Toxin B causes major cellular disruption by interfering with signaling pathways, tight junction formation, formation of the cytoskeleton of the cell, and derangement of overall cell structure. It is a major virulence factor of C. difficile leading to vascular swelling and hemorrhaging. Also, Toxin B can not only have local inflammatory effects in the digestive system, but also systemic effects through its production of proinflammatory cytokines such as Tumor Necrosis Factor-?lpha.
It was felt for many years that serious bowel inflammation from C. difficile was generated by a single toxin, but both toxins are now known to be capable of causing mucosal damage.
Treatment and Testing
Treatment of C. difficile infections are mostly done by antibiotics. The two most common antibiotics are oral Flagyl (metronidazole) and oral Vancomycin (vancocin). Traditional intervention calls for 7 to 10 days of either antibiotic. As mentioned previously recurrence rates for C. difficile can be high, primarily because of C. difficile spore formation. There is a trend in C. difficile treatment to use cyclical courses of either antibiotic to aide in reduction of recurrence rates and increase clinical outcomes.
Stool testing for C. difficile is effective and is used as a primary diagnostic tool analysing for the presence of Toxin A and Toxin B. Prior to stool testing direct visualisation of inflammatory membranes was used through colonoscopy or sigmoidoscopy.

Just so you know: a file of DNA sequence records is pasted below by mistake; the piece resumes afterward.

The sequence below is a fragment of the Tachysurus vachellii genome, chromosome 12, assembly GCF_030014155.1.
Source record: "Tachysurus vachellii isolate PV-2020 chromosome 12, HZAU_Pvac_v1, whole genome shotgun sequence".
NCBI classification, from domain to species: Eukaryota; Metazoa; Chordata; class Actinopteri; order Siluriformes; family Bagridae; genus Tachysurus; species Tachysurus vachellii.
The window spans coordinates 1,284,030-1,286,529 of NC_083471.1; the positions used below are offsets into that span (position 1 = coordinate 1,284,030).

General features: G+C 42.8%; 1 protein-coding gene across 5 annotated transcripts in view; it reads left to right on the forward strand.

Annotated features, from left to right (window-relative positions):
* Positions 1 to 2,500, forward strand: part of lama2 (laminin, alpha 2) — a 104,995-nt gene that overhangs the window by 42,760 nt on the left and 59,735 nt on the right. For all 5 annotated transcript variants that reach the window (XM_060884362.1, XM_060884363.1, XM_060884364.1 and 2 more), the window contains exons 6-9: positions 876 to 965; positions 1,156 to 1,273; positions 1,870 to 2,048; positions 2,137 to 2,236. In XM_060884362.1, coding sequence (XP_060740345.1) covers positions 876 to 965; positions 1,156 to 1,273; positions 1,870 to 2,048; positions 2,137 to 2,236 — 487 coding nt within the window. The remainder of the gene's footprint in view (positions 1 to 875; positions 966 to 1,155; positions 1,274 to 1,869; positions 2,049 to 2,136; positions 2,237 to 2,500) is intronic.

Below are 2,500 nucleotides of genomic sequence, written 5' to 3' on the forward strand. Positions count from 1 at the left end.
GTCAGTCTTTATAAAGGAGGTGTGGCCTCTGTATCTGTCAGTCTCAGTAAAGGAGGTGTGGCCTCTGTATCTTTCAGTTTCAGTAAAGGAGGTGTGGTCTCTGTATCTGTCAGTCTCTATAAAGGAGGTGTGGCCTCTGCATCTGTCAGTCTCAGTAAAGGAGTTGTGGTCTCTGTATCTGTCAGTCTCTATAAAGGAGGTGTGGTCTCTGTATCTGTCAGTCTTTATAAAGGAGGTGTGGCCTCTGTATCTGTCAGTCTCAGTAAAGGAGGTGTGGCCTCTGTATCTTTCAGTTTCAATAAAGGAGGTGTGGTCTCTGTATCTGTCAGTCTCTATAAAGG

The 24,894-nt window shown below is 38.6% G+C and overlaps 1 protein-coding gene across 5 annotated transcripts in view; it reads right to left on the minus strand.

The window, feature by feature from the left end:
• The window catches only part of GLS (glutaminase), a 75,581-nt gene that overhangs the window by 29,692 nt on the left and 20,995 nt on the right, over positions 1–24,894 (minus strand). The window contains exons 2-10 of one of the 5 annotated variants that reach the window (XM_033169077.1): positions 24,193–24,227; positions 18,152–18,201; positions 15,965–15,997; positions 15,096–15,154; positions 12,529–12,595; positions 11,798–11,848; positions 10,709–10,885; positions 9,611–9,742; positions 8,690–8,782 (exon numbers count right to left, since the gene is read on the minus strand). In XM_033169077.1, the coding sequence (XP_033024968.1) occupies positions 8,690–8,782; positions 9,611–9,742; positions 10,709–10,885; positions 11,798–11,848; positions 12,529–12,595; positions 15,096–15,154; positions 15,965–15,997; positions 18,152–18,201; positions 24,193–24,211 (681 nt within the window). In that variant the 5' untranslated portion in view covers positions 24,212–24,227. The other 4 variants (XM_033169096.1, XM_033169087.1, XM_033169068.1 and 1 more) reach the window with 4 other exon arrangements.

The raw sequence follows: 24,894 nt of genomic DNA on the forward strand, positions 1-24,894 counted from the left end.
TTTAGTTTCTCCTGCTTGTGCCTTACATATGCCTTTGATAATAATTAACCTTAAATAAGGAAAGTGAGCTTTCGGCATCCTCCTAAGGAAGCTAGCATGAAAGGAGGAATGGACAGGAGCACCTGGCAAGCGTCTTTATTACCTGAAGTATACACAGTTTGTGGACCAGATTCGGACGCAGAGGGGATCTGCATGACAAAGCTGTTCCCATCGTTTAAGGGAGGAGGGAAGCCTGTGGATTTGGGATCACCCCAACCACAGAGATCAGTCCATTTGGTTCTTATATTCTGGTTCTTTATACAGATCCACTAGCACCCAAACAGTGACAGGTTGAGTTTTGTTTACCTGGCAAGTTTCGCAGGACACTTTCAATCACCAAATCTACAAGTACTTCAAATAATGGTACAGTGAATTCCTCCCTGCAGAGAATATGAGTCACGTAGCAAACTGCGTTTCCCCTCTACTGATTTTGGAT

If either Toxin A or B is detected on stool pathogen screening the practitioner needs to correlate the information to the clinical presentation of the individual and treat accordingly or refer to a specialist for further evaluation. Not everyone with C. difficile will be symptomatic of intestinal disease so each situation needs to be evaluated individually. However, the presence of Toxin A or Toxin B found on stool pathogen testing certainly documents the presence of a strain of C. difficile. The individual should be treated appropriately.
About the Author
Dr. Kurt Woeller, is a recognised specialist in biomedical autism intervention, as well as a complementary medical physician with years of experience working with individuals suffering from chronic illness. He is an author, educator, lecturer and experienced clinician working to transform the health of his patients and provide access to cutting edge information regarding complementary and alternative medicine.
Richard E. Frye, et. al. Gastrointestinal dysfunction in autism spectrum disorders: the role of the mitochondria and the enteric microbiome. Microbial Ecology in Health and Disease. Volume 26, 2015.
Lessa, FC, et.al. Burden of Clostridium difficile infection in the United States. N. Engl J Med, 2015;372:825-834.
Prevalence of Clostridium difficile in the gastrointestinal tract of hospitalized children under two years of age. Med Dosw Mikrobiol; 2010;62(1):77-84 (Poland).
(Kuehne SA, Cartman ST, Heap JT, Kelly ML, Cockayne A, Minton NP; October 2010. “The role of toxin A and toxin B in Clostridium difficile infection”. Nature 467 (7316): 711–3.